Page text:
5th Eastern Sunday (Note & Bulletin)

St Paul to the Corinthians I

By far, the most popular reading at a Christian wedding is the passage from St Paul’s letter to the Corinthians, in which Paul writes that “Love is patient; love is kind.” When I see that the bride and groom have chosen this passage, I always hope that they’ve included the preceding paragraph. In that paragraph, Paul writes the most extraordinary thing. He says that if we speak “in the tongues of.. angels, but do not have love, I am a noisy gong.. And if I have prophetic powers and understand all mysteries and all knowledge, and if I have all faith so as to remove mountains, but do not have love, I am nothing. If I give away all my possessions, and if I hand my body so that I may boast, but do not have love, I gain nothing.” Even though we might think that spiritual gifts, all knowledge or all faith would be the greatest things a Christian could be given in faith, they are not. Paul goes so far as to say that without love they are nothing. It seems to me then, that if they are nothing without love, then love must be everything. This teaching of St Paul can help us so much to understand what it means to “walk the talk” of a disciple of the Lord.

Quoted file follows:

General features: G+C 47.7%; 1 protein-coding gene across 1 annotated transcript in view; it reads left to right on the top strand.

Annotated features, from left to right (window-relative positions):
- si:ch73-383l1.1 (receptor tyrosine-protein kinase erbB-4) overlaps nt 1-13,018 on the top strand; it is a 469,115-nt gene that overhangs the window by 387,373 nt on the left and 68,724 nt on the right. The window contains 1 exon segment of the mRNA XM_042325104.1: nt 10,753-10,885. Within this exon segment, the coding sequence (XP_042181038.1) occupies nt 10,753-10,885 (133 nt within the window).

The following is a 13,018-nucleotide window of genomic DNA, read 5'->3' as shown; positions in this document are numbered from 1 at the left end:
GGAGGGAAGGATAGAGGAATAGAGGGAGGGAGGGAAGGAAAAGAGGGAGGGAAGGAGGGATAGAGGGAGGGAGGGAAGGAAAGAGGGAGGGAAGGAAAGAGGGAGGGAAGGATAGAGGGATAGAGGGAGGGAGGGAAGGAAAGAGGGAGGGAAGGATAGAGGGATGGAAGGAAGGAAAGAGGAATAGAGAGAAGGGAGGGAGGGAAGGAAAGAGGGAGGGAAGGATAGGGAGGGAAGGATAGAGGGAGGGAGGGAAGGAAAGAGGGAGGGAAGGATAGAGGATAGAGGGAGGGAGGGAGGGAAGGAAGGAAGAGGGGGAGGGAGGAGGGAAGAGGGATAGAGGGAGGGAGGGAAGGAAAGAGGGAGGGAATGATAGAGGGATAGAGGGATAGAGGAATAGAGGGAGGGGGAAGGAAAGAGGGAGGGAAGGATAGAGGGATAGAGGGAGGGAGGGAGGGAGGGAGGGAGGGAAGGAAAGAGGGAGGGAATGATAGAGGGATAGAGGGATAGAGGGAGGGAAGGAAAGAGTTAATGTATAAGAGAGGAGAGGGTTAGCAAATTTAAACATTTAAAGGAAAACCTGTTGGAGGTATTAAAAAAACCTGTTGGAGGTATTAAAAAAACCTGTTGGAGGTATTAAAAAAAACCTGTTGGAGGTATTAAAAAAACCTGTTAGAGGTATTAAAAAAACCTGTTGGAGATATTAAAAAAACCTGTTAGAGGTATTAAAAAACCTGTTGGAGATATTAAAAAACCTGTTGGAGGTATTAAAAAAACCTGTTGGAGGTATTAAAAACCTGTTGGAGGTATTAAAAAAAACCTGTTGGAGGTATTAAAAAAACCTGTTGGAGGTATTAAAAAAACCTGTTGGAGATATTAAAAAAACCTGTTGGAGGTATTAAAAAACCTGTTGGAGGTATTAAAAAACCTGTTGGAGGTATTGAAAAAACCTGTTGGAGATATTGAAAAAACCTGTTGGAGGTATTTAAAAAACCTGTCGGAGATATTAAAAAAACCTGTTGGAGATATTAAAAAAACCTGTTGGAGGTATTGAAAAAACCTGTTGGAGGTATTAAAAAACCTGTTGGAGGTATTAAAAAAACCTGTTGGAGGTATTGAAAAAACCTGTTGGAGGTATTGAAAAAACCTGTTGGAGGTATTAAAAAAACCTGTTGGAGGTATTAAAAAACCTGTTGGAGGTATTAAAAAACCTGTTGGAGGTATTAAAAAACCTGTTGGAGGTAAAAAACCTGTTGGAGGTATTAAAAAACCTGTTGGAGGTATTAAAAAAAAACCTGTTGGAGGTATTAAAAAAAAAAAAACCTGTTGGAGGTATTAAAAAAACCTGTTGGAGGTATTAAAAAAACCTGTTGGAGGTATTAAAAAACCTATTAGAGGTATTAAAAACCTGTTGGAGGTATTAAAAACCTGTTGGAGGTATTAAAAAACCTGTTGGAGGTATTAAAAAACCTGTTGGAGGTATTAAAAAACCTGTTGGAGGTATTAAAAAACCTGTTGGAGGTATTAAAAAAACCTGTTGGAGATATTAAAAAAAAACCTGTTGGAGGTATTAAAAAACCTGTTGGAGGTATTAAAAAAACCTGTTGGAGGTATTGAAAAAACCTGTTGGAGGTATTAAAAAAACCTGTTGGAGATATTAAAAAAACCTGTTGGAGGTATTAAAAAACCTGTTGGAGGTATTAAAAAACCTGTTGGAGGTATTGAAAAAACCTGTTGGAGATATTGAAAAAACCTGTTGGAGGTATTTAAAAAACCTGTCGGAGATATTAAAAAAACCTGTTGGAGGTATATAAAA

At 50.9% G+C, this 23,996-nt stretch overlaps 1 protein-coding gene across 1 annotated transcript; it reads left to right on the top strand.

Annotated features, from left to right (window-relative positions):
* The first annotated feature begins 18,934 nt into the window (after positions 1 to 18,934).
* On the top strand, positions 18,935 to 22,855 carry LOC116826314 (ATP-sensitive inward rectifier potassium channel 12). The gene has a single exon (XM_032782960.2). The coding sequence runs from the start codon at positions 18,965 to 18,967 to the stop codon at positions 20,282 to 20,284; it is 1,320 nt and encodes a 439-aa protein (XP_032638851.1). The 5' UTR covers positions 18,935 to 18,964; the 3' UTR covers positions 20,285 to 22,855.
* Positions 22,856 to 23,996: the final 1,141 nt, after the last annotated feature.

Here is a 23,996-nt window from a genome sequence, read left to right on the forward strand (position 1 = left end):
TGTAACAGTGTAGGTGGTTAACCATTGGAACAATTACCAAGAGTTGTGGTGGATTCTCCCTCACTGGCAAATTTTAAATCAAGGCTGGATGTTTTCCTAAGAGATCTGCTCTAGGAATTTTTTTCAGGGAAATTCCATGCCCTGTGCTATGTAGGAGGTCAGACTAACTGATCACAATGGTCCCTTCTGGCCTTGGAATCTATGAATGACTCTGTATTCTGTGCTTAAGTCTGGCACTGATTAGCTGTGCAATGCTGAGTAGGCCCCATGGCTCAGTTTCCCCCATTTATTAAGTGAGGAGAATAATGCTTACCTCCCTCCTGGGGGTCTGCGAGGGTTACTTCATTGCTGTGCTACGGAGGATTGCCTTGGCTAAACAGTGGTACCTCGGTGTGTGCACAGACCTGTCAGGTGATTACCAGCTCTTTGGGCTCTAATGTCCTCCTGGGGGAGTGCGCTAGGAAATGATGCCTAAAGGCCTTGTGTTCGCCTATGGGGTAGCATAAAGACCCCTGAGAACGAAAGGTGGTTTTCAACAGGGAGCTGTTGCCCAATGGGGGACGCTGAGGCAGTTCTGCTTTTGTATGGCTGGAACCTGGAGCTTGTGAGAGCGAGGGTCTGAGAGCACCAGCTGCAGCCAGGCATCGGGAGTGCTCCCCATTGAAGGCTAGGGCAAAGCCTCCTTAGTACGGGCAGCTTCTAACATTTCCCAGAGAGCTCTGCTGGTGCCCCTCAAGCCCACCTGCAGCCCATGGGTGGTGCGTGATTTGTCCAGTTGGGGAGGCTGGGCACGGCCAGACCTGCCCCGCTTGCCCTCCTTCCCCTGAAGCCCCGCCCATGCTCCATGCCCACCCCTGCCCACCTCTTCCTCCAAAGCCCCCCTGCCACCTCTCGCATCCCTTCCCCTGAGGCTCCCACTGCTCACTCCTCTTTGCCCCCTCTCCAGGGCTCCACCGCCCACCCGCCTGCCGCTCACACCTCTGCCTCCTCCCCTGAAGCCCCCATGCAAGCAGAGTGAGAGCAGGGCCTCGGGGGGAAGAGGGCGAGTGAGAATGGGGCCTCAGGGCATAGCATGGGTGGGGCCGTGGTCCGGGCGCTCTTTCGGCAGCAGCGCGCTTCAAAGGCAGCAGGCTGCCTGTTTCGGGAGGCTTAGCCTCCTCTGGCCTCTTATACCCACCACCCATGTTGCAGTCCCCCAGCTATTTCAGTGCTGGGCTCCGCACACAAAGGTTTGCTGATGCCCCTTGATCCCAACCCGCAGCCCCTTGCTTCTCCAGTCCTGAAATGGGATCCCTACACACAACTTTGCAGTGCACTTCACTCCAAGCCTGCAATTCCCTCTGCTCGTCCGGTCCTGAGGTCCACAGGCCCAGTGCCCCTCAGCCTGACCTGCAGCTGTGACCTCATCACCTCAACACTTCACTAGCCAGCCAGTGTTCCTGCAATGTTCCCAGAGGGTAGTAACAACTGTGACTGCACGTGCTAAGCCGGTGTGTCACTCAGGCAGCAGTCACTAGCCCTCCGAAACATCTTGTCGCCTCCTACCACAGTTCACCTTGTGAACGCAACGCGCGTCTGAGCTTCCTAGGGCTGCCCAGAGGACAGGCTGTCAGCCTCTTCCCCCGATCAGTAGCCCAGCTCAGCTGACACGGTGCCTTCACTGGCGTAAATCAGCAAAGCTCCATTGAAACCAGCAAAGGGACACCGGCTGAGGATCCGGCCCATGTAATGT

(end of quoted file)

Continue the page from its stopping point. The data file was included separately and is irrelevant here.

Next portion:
Oftentimes, it isn’t so easy to figure out how we are to live our faith. It may seem that our work place isn’t conducive to proclaim the Gospel. It may seem that the schoolyard won’t welcome our proclamation. Or it may seem that our friends or relatives don’t want to hear us talk about our faith. And so we are left wondering, “How can I be a Christian in my life?” In the 2nd Reading, St John writes, “let us love, not in word or speech, but in truth and action.” Echoing St Paul, John reminds us what it means to proclaim the Gospel. And that is to love.

Often when we seek to love, we do so with great determination. For myself, when I begin my day I say, “today I will love no matter what.” All usually goes well until I meet a person who does not reciprocate the love I want to give. When this happens, I most often get angry and think of mean words that I would like to say, or make quick and harsh judgments of them. I think most of us would think that such a process is normal. In one way it is, but in another it is strictly abnormal. I want to be a Christian in every part of my life, not only in the smooth and easy ones. And being a Christian, a disciple of the Lord, is simply to love. Just as Christ loved under the most difficult circumstances, when it was hardest, so too are we. In loving, however, we are not left to our own devices or strength. On the contrary, our loving is our participation in Christ, in our God who is love. St John writes in the Gospel, “Abide in me as I abide in you.. Whoever abides in me and I in them bears much fruit.” The fruit the Jesus speaks of is our freedom to love generously. We love because we are loved. The Psalmist says that we “shall live for him.” This Sunday, let us commit ourselves together to “live for him” more intently. That is, let us commit ourselves to love more generously. And by doing so, we become people of faith, we become Christians.

God Bless and Take Care,
—Fr John

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